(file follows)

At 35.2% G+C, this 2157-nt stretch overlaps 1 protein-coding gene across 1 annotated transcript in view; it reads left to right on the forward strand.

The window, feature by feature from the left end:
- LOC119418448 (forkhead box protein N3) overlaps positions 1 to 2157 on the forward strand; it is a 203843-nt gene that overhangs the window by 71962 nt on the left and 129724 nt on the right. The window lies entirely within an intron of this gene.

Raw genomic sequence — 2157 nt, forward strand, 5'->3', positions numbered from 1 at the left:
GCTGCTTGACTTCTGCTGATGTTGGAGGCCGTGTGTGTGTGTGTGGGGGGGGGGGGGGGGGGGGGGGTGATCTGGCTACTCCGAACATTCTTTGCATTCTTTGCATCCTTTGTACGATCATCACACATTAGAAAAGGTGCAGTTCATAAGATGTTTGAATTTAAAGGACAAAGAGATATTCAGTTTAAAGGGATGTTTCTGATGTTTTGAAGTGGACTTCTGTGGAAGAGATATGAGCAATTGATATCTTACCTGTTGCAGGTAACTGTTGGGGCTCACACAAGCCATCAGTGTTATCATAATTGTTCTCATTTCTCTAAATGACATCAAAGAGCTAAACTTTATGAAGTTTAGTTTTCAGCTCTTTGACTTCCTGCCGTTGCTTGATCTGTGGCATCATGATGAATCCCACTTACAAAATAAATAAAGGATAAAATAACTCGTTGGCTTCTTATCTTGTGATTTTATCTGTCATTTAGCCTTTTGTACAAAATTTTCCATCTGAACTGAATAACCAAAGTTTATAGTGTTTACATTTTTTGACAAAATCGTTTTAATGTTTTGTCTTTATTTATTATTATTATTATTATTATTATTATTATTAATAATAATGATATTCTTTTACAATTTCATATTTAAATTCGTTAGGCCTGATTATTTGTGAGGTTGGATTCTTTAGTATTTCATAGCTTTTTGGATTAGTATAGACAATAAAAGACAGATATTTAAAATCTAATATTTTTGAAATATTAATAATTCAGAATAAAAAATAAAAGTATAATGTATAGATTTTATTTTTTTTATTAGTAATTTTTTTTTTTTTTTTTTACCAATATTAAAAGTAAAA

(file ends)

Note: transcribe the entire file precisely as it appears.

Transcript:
At 35.2% G+C, this 2157-nt stretch overlaps 1 protein-coding gene across 1 annotated transcript in view; it reads left to right on the forward strand.

The window, feature by feature from the left end:
- LOC119418448 (forkhead box protein N3) overlaps positions 1 to 2157 on the forward strand; it is a 203843-nt gene that overhangs the window by 71962 nt on the left and 129724 nt on the right. The window lies entirely within an intron of this gene.

Raw genomic sequence — 2157 nt, forward strand, 5'->3', positions numbered from 1 at the left:
GCTGCTTGACTTCTGCTGATGTTGGAGGCCGTGTGTGTGTGTGTGGGGGGGGGGGGGGGGGGGGGGGTGATCTGGCTACTCCGAACATTCTTTGCATTCTTTGCATCCTTTGTACGATCATCACACATTAGAAAAGGTGCAGTTCATAAGATGTTTGAATTTAAAGGACAAAGAGATATTCAGTTTAAAGGGATGTTTCTGATGTTTTGAAGTGGACTTCTGTGGAAGAGATATGAGCAATTGATATCTTACCTGTTGCAGGTAACTGTTGGGGCTCACACAAGCCATCAGTGTTATCATAATTGTTCTCATTTCTCTAAATGACATCAAAGAGCTAAACTTTATGAAGTTTAGTTTTCAGCTCTTTGACTTCCTGCCGTTGCTTGATCTGTGGCATCATGATGAATCCCACTTACAAAATAAATAAAGGATAAAATAACTCGTTGGCTTCTTATCTTGTGATTTTATCTGTCATTTAGCCTTTTGTACAAAATTTTCCATCTGAACTGAATAACCAAAGTTTATAGTGTTTACATTTTTTGACAAAATCGTTTTAATGTTTTGTCTTTATTTATTATTATTATTATTATTATTATTATTATTAATAATAATGATATTCTTTTACAATTTCATATTTAAATTCGTTAGGCCTGATTATTTGTGAGGTTGGATTCTTTAGTATTTCATAGCTTTTTGGATTAGTATAGACAATAAAAGACAGATATTTAAAATCTAATATTTTTGAAATATTAATAATTCAGAATAAAAAATAAAAGTATAATGTATAGATTTTATTTTTTTTATTAGTAATTTTTTTTTTTTTTTTTTACCAATATTAAAAGTAAAA